Associated Press Kobe Steel Vice President Naoto Umehara, right, bows in formal apology Sunday in Tokyo. Umehara lamented that “trust in our company has dropped to zero” for faking inspections data for metals used in many products.
Friday, October 13, 2017 1:00 am
Steelmaker: Errors wider
Japan firm sorry for faking data
ELAINE KURTENBACH | Associated Press
TOKYO – Steelmaker Kobe Steel apologized Thursday after finding wider problems, dating back to 2011, with faked inspections data for metals used in many products, including cars, bullet trains, aircraft and appliances.
Kobe Steel's president, Hiroya Kawasaki, bowed deeply in a formal apology, lamenting that “Trust in our company has dropped to zero.”
He promised a senior trade ministry official that the company, Japan's third-largest steelmaker, would provide results of safety inspections within two weeks and a report on the problem's cause within a month.
Akihiro Tada, director of the ministry's Manufacturing Industries Bureau, urged the company to move quickly in resolving the problems, which are thought to have affected many of the country's largest manufacturers.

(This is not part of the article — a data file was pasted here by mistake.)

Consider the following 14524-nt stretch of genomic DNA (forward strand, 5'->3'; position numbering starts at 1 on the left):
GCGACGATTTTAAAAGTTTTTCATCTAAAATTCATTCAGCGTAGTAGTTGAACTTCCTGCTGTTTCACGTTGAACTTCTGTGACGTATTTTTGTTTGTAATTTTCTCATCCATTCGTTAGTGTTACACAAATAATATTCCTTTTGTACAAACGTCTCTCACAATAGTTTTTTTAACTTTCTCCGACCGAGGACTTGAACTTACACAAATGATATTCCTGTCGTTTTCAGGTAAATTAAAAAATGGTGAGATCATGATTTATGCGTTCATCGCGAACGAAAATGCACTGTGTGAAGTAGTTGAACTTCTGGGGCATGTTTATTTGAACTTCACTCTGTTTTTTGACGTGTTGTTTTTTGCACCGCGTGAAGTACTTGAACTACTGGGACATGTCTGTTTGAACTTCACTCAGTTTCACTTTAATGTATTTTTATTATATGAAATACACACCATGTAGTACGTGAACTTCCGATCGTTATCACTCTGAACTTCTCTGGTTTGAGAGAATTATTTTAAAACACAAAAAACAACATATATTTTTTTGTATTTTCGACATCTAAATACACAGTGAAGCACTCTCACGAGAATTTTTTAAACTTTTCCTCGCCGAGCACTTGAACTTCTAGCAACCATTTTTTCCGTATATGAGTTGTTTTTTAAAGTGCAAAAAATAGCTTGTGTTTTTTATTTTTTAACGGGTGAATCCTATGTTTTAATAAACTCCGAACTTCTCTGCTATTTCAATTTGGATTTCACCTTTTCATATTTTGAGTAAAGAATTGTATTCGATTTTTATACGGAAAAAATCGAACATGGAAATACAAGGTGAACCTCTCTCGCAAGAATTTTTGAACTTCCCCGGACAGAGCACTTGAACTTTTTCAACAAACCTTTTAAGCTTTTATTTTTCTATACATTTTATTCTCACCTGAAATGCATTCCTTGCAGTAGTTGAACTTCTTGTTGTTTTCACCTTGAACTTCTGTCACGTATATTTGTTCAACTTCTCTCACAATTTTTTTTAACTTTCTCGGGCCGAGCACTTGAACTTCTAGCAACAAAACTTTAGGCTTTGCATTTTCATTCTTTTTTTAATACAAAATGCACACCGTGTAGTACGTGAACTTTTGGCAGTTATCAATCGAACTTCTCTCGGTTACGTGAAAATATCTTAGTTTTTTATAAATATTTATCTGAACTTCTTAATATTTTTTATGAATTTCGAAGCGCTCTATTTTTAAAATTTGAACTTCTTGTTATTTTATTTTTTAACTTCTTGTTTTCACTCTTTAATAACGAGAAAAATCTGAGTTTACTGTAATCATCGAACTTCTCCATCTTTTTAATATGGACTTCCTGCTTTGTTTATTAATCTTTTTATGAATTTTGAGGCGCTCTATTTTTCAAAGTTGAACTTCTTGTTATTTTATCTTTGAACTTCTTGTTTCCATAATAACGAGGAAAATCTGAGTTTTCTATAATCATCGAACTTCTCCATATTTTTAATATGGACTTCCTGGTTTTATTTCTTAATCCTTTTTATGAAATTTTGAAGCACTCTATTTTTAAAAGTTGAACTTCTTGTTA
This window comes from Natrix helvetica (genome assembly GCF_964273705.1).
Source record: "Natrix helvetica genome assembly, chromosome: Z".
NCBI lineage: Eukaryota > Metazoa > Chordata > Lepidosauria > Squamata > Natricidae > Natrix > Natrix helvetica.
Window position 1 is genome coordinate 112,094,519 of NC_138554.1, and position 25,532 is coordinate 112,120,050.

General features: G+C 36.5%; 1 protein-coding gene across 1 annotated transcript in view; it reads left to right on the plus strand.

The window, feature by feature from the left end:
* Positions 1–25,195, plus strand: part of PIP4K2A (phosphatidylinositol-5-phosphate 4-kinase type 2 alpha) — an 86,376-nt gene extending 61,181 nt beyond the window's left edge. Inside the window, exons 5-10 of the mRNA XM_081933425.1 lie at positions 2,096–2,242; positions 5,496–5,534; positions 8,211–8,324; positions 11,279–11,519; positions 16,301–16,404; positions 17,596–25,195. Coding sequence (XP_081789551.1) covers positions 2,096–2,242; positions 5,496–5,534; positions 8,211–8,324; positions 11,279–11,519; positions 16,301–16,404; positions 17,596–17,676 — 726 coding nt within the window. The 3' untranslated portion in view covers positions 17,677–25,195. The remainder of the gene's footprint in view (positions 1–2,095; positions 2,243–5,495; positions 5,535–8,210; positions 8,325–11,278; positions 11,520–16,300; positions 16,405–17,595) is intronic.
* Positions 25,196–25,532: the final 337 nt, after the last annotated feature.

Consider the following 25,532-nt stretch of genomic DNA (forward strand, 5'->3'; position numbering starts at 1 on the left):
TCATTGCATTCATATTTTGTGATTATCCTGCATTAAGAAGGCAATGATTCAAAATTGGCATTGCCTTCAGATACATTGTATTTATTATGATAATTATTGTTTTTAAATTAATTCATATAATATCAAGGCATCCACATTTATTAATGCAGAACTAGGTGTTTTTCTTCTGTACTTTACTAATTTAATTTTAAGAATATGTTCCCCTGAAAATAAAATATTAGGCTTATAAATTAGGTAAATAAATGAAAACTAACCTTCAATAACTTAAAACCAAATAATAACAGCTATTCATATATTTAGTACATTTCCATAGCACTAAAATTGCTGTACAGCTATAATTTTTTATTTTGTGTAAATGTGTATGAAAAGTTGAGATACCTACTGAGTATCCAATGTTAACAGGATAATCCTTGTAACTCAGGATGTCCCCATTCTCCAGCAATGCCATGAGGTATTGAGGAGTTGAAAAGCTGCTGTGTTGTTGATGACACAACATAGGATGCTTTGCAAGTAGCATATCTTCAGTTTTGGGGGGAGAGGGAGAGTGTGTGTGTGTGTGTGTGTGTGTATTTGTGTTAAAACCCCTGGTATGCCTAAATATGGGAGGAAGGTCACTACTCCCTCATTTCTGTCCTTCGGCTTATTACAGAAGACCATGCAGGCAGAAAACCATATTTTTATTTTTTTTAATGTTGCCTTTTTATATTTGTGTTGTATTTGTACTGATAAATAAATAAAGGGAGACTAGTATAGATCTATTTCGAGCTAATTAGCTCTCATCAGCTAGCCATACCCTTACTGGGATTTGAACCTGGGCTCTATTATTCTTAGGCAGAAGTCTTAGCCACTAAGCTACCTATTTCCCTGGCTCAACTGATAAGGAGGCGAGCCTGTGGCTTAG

The company, Japan's third-largest steelmaker, said in a statement late Wednesday that it had uncovered manipulation of data on steel powder used in metallurgy and also on high-tech materials used to create films used in computer chips. The government has urged Kobe Steel to clarify the extent of the misconduct.
The latest discovery was of falsification of data on 140 tons of steel powder supplied to one customer in fiscal 2016, between April 2016 and March 2017.
Another case involved 6,611 items of sputtering target materials shipped to 70 customers beginning in November 2011. Kobe Steel said it had failed to carry out tests it had agreed to conduct, and improperly “rewrote” inspection data.
But it said most of those materials, used to deposit thin films from materials onto components such as computer chips, were reinspected and are thought to have met customers' specifications.